Mesa Police Lieutenant Faced Firing for Super-Extreme DUI Before Retiring

A Mesa police supervisor was facing termination before he retired last week following his recent conviction for super-extreme DUI, a police spokesman says.

Richard “Rick” Van Galder, who had more than 20 years on the force, was stopped in February with his wife, Teresa, a Mesa PD homicide detective, as they were trying to make it home after a day of golfing and drinking. Van Galder had been driving erratically and slurred his words as he tried to talk Gilbert police officers out of citing him.

As Wendy Halloran from Channel 12 News (KPNX-TV) reported earlier this month, body-cam footage shows Van Galder promising to retire the next day, asking to be allowed to walk home and telling the cops, “your hands aren’t tied.” He subjected the officers to a profanity-laden speech and told them he normally would have 140 officers in “awe” of everything he said, Halloran reported.

Van Galder refused a field test but blew a .306 BAC in a breath test. Anything higher than .20 is considered "supreme-extreme" DUI under Arizona law.

Van Galder was reassigned to a desk position after the arrest as an internal investigation unfolded at Mesa PD, department spokesman Detective Steve Berry tells New Times. He later took a plea deal in the case on July 29 and served three days in jail, plus 11 days on house arrest.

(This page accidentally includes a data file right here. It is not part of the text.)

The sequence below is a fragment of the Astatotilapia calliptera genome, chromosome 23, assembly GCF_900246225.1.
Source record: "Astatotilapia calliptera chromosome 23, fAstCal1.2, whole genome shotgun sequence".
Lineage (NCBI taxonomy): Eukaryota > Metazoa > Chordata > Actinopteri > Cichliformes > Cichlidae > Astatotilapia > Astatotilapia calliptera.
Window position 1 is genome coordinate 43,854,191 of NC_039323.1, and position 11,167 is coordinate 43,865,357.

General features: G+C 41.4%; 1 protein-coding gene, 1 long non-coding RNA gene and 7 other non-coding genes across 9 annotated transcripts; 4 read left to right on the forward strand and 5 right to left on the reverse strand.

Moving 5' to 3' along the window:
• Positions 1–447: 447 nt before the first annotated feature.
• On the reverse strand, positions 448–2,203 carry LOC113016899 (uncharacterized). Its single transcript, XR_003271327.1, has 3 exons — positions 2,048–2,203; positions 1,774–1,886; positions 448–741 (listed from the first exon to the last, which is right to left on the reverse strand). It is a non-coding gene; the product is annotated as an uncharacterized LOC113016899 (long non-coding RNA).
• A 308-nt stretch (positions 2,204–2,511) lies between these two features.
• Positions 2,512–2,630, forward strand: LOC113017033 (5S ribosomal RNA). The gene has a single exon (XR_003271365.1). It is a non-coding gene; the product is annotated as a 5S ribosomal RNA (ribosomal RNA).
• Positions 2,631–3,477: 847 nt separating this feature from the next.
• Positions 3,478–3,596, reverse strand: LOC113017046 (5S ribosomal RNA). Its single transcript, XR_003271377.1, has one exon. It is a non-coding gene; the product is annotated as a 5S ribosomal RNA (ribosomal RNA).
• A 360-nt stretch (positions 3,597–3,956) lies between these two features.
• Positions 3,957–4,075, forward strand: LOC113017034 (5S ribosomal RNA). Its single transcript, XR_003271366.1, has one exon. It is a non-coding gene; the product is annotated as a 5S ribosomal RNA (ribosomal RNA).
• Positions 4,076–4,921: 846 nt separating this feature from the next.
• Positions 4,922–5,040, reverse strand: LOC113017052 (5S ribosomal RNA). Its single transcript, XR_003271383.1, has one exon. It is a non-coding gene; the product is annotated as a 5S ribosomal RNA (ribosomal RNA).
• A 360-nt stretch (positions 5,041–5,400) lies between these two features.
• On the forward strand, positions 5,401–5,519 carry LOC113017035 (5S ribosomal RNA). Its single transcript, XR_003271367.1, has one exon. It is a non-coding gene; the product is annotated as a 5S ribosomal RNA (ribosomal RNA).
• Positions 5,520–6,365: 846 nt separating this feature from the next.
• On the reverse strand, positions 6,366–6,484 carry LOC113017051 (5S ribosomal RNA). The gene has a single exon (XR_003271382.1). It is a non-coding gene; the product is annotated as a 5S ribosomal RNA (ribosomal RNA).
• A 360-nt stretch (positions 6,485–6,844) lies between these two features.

“Let’s face it,” Berry explains. “We’ve had people with a DUI. They might get demoted, have a big suspension. They’d probably take their lumps and move on. With a super-extreme .306, you’re moving in uncharted waters.”

The department had begun termination proceedings against Van Galder when he submitted for retirement last week, Berry says.

Van Galder, who had no previous discipline on his record, will receive his full retirement benefits, including a lump-sum Deferred Retirement Option Plan (DROP) payment that's typically six figures.

Below, see body-cam footage on YouTube of Van Galder's wife being taken from their car:

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Ray Stern has worked as a newspaper reporter in Arizona for more than two decades. He's won numerous awards for his reporting, including the Arizona Press Club's Don Bolles Award for Investigative Journalism.
Contact: Ray Stern